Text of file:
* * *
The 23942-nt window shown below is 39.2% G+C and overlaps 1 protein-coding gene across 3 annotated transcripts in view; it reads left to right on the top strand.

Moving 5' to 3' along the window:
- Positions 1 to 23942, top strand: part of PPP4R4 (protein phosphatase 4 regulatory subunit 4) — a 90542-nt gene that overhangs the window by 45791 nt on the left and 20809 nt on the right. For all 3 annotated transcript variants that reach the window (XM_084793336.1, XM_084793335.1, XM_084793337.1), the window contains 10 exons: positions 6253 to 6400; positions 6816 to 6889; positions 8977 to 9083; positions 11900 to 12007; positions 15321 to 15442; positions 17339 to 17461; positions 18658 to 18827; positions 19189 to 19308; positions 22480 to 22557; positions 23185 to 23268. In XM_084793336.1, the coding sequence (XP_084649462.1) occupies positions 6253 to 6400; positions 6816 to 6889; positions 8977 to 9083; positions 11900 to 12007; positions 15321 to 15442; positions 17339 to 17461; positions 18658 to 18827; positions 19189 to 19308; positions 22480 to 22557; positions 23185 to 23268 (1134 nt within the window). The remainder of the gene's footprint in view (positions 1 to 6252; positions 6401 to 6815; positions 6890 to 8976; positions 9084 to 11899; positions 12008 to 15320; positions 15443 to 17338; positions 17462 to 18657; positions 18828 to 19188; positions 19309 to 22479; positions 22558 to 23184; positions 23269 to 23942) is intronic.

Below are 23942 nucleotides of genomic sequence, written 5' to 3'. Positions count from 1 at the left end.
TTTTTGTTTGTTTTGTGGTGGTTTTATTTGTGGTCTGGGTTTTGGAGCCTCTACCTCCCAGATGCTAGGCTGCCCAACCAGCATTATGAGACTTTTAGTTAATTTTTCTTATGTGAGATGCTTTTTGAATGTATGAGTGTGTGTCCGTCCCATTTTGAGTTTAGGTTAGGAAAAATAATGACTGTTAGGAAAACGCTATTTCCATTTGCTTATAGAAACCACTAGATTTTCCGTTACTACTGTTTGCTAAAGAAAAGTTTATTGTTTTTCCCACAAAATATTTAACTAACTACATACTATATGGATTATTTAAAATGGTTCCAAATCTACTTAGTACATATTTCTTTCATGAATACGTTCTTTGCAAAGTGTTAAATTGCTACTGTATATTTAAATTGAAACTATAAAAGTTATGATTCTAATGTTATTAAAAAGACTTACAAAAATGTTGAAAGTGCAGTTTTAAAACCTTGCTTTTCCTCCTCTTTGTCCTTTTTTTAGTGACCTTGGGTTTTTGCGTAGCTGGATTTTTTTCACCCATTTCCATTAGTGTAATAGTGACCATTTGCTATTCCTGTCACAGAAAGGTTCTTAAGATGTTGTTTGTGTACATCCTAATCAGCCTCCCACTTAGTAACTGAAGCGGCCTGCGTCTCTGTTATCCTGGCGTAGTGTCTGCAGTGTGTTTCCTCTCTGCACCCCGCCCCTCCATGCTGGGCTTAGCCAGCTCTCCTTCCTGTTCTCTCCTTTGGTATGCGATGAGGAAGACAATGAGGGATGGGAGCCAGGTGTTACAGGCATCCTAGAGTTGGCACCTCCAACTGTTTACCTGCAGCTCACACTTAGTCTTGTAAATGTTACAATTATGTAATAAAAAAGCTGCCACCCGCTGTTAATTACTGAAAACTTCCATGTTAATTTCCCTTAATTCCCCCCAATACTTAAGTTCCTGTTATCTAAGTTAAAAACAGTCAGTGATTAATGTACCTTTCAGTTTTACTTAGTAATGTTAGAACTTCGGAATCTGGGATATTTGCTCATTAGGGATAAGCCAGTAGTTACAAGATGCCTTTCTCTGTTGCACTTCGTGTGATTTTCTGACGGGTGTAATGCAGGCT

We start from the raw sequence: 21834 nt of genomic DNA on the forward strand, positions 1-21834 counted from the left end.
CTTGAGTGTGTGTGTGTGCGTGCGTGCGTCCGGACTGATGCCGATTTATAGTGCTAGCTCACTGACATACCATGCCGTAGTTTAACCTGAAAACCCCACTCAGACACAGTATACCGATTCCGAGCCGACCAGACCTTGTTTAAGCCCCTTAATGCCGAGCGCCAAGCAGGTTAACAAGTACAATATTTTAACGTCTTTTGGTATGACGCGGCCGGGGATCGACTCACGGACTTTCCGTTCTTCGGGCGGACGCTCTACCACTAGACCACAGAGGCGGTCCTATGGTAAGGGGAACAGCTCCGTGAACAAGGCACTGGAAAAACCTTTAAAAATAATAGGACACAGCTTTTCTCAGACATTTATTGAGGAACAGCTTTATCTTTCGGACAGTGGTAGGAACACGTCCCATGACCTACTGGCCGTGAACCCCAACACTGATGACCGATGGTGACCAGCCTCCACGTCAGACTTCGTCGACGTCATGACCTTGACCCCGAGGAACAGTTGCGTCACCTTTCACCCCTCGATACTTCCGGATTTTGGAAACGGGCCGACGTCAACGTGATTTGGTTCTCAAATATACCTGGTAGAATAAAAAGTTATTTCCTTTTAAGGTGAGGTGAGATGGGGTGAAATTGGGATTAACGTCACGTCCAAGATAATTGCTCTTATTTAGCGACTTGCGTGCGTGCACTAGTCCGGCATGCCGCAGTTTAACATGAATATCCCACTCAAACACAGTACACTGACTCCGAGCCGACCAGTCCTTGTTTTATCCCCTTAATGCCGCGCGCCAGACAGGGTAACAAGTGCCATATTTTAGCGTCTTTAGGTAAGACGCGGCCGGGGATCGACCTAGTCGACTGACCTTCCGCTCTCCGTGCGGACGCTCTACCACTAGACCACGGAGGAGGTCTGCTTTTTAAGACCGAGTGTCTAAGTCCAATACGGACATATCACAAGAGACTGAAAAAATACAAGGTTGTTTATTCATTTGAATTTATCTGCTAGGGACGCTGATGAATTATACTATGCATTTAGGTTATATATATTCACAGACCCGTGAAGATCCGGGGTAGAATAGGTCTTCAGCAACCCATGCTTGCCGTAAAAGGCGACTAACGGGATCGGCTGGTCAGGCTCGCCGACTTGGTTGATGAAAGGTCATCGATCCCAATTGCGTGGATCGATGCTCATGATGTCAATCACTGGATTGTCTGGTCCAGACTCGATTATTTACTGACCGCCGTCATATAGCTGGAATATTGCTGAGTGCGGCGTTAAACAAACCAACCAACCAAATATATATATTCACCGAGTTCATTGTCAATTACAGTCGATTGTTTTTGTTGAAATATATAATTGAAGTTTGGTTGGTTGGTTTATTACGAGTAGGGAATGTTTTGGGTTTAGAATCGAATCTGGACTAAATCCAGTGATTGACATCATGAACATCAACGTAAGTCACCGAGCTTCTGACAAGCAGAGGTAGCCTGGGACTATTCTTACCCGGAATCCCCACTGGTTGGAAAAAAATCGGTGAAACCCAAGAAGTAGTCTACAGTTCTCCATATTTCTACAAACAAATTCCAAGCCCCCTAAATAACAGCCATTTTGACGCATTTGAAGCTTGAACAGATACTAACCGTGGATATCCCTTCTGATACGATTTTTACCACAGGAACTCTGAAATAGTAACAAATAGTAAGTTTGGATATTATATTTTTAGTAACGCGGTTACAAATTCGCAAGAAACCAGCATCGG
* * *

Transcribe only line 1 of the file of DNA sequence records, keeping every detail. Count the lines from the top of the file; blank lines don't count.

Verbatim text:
The 23942-nt window shown below is 39.2% G+C and overlaps 1 protein-coding gene across 3 annotated transcripts in view; it reads left to right on the top strand.